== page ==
5. trash treasure

    Long shot...Siruba machines?

    Hi again - Your stitch "looks" like there might not be enough tension on the spreader thread - The little tension unit is very similar to the one on the Kansai, and the the thread absolutely needs to feed through it , but with just a relatively light tension - Is that how you have it ? In fact, the Kansai unit does not even adjust, the way yours does, just a fixed screw holding the discs - At any rate, the tension there should be light The spreader thread should lay flat, with the back-and-forth runs lying next to each other, not being rolled over by the middle needle thread (maybe the center needle tension is also a bit tight ?), so be patient, and double check everything. Are you using the same size thread for all 5 threads ? Hard to tell from your macro photos, but they need to be the same, for most uses - I believe you can set these machines up to use different threads for certain effects, but you shouldn't worry about that at this point. One more thing - For starting out, you might check that the differential feed adjustment is set to "neutral" - Get it to sew reliably like that, before adjusting it for different fabrics - It's there to control seam stretch. If it's set way out, one way or the other, it might affect the sewing speed capability. Also - On the spreader adjustments - Is there a spreader TIMING adjustment on your Siruba ? - There is on the Kansai, but it's an internal one, and you access it from inside the arm cover - Match marks on an eccentric, that you shift one way or the other. If someone in the past has messed with that, it could really frustrate you, trying to get it right with the external adjustments. So see if your manual covers that. If you do find the adjustment off, set it to the original factory setting, and then you'll have to go BACK, and re-set all the external adjustments again . Aren't these machines FUN ? Just endless hours of entertainment ................
  6. trash treasure

    Long shot...Siruba machines?

    What I showed is close to a perfect stitch with one of these machines - The threads should lay flat across the stitch, without pulling the sides together, and with no loops outside the outer stitch lines - That's what you should aim for. Like I suggested, set it up with different colors, to see what each tension does - And, BTW, make sure you're using overlock-type thread - These machines don't like to sew with regular twist thread - It doesn't need to be expensive stuff - The cheap "Maxi-Lock" brand works fine.
  7. trash treasure

    Long shot...Siruba machines?

    I really do hope someone with more knowledge than I, can weigh in on this - I feel like I'm getting a little out of my depth here - Thanks, Wiz. The spreader could be a couple different issues - Are you actually placing the thread in the spreader before you start ? You have to do that, as it often won't pick it up the first time, without a little help. It could also be the spreader being a little out of time. Also, it looks like the machine still has a lot of lint in places - You should really blow it out with the air, pull it out with your tweezers, etc - Try and get it clean as possible. On the tensions, the best advice I can give is to start with all tensions CLEAN and working properly, set them to a minimum tension to start with, and thread each one with a DIFFERENT COLOR thread, and then practice and experiment, to see what each tension does. The machine SHOULD be able to sew off the sample, like in the video, if it's set up right - Our Kansai does it perfectly. That itself could be affected by tension - I attached a couple photos of the stitch we get from the Kansai - Keep in mind, that it took some adjustment and tweaking, and experimentation to get there - Patience, Grasshopper .............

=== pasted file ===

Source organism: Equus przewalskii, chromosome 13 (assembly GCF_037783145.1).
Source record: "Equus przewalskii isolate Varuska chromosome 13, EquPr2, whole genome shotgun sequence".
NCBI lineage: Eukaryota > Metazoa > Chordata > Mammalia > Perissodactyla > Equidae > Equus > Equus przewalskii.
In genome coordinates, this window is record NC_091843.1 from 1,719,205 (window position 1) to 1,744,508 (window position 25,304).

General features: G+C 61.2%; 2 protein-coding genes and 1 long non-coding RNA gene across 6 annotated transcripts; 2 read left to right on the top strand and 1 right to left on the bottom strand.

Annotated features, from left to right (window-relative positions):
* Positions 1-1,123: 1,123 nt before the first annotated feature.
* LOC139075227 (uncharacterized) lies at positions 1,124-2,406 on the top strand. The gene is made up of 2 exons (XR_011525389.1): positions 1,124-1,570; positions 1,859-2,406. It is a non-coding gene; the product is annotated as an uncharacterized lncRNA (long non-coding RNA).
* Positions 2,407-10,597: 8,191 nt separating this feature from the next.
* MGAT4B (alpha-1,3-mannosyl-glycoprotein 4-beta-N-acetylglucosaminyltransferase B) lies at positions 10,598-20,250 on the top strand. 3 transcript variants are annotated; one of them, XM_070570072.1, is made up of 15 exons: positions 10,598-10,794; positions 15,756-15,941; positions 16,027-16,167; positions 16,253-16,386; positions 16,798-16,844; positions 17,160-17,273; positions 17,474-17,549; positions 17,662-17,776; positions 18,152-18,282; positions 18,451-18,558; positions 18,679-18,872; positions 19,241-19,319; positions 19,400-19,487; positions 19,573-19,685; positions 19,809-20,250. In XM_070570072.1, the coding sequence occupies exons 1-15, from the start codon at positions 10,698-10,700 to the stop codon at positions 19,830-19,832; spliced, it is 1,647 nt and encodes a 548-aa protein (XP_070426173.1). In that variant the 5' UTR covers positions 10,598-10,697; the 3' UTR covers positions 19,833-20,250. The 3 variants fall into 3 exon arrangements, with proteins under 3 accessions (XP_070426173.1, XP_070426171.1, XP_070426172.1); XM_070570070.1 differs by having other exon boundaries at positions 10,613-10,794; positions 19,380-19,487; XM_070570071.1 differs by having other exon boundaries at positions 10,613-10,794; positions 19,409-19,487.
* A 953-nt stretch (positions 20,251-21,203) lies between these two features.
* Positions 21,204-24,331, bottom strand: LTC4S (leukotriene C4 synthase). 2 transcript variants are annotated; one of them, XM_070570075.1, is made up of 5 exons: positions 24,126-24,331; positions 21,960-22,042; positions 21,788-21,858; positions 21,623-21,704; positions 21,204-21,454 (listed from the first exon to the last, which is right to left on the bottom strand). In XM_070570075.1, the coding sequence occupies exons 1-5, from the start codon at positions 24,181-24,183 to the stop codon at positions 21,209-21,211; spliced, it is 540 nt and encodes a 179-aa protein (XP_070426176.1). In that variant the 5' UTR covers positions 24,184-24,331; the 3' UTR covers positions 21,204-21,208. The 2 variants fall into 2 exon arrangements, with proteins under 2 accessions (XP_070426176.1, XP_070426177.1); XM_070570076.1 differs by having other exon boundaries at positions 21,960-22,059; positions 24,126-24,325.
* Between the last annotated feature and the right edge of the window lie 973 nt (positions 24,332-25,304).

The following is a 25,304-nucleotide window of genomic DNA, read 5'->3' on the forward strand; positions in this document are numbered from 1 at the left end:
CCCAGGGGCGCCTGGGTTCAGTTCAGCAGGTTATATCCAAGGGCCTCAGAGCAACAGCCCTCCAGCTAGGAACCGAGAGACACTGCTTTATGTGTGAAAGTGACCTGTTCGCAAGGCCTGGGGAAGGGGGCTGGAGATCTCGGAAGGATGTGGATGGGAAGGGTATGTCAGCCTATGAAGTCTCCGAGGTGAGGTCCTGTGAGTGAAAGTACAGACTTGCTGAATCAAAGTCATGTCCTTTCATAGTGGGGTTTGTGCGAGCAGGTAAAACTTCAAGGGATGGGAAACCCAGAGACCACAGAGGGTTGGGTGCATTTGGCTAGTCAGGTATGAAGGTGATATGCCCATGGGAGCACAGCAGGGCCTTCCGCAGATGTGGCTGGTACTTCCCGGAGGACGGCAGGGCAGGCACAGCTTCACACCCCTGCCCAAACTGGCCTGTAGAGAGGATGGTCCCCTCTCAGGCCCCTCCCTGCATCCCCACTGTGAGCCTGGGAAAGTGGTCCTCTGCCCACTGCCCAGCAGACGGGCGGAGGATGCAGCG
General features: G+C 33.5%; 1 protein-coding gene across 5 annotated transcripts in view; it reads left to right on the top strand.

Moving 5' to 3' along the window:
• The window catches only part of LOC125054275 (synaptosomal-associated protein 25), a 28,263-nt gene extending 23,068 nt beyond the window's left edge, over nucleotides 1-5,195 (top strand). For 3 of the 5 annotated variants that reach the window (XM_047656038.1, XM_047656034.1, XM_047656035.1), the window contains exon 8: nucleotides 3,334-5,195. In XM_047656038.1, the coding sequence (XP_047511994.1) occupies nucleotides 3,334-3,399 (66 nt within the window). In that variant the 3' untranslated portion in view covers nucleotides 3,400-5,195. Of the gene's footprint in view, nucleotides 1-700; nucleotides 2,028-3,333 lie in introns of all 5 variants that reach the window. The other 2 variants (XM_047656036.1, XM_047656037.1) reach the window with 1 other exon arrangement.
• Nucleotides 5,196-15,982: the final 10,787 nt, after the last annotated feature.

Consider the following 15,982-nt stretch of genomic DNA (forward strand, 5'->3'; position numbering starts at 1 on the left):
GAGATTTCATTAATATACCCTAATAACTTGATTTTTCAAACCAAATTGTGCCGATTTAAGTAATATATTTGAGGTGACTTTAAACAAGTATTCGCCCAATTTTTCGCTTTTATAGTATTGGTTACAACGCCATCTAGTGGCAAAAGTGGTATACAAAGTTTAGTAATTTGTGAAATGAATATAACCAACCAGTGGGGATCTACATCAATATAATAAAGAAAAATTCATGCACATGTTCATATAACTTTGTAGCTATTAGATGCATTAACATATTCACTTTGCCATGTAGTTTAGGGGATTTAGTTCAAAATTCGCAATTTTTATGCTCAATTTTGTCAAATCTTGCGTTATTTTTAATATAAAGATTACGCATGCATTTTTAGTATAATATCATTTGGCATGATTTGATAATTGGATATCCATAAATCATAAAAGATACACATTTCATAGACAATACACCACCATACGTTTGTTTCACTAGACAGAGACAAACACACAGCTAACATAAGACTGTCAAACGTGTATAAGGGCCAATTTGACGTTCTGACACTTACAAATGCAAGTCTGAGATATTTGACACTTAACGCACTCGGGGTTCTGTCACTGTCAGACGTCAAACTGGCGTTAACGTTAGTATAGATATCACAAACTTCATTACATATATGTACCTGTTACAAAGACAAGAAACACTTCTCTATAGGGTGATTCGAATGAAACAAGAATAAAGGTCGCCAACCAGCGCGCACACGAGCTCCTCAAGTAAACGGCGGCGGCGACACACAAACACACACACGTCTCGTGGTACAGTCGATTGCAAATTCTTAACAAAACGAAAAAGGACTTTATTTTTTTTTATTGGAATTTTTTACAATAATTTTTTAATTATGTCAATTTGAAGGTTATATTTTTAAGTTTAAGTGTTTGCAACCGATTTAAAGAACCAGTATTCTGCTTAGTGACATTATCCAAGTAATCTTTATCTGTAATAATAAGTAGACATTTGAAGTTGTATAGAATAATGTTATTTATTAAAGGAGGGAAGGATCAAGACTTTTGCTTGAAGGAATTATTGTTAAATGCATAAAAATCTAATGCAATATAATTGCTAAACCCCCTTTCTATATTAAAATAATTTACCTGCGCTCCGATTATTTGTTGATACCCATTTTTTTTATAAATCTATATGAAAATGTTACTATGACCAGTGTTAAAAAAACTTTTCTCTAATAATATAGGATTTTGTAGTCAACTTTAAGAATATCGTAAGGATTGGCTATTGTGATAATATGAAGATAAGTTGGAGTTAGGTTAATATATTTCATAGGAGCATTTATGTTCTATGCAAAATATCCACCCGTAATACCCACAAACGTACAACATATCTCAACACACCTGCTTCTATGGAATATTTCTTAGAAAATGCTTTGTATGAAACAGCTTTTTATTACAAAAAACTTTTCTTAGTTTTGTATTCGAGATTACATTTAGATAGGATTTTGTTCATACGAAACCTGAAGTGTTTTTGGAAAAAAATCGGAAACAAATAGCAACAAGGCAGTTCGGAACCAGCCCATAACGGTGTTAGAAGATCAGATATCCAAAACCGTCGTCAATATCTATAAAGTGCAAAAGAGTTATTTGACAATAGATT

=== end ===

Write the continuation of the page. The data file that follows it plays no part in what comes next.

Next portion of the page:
8. trash treasure

    Long shot...Siruba machines?

    OK - Nothing really holds the thread in the spreader - The point is shaped that way, so the spreader can pick up the thread and push it across the stitch on each pass. The thread is not actually, permanently held in the spreader. It's possible the deal with the looper is that the orbit may or may not be set up correctly - It should pass very close to the needles both front and back, but I don't think it should deflect them that much. The "orbit" describes the actual path the point of the looper takes around the needles in it's travel - It's sort of a oval-shaped path, and the orientation and timing of this path should be adjustable, with an eccentric timing crank, inside the machine - It should have match marks, that are shifted a tiny amount, forward or back, to change this timing.............. The thing is, that I can't tell you where it is on your Siruba - Probably in the upper arm, but more than that, I don't know - Sorry The "point" of the looper is just the forward-most point of the thing, and the "needle center" is the center line of the needle shank - I don't know how else to describe it............. But, as I said, those numbers (and ALL the numbers I've quoted) are for the Kansai WX series, so beware, YMMV. I think you have it threaded correctly, and the extra holes in the plate above the tensions may just be there so you can have the option of using them for certain thread types, or just to have a place to tie off different colors, so they'd be handy to change, or ...........? I don't think you'd use more than one hole of each set, normally. I wish I could help more, but I'm not a factory mechanic, and can only reference the relatively few machines I've worked on - There was a guy on here that IS a professional factory mechanic, with a lot of experience with many machine types, but he hasn't posted for a while now. I'm just afraid of leading you in the wrong direction, so PLEASE just be sure that any adjustments you make are SMALL ones, and check every time by turning the machine over by hand, to see what is happening, before putting power to it.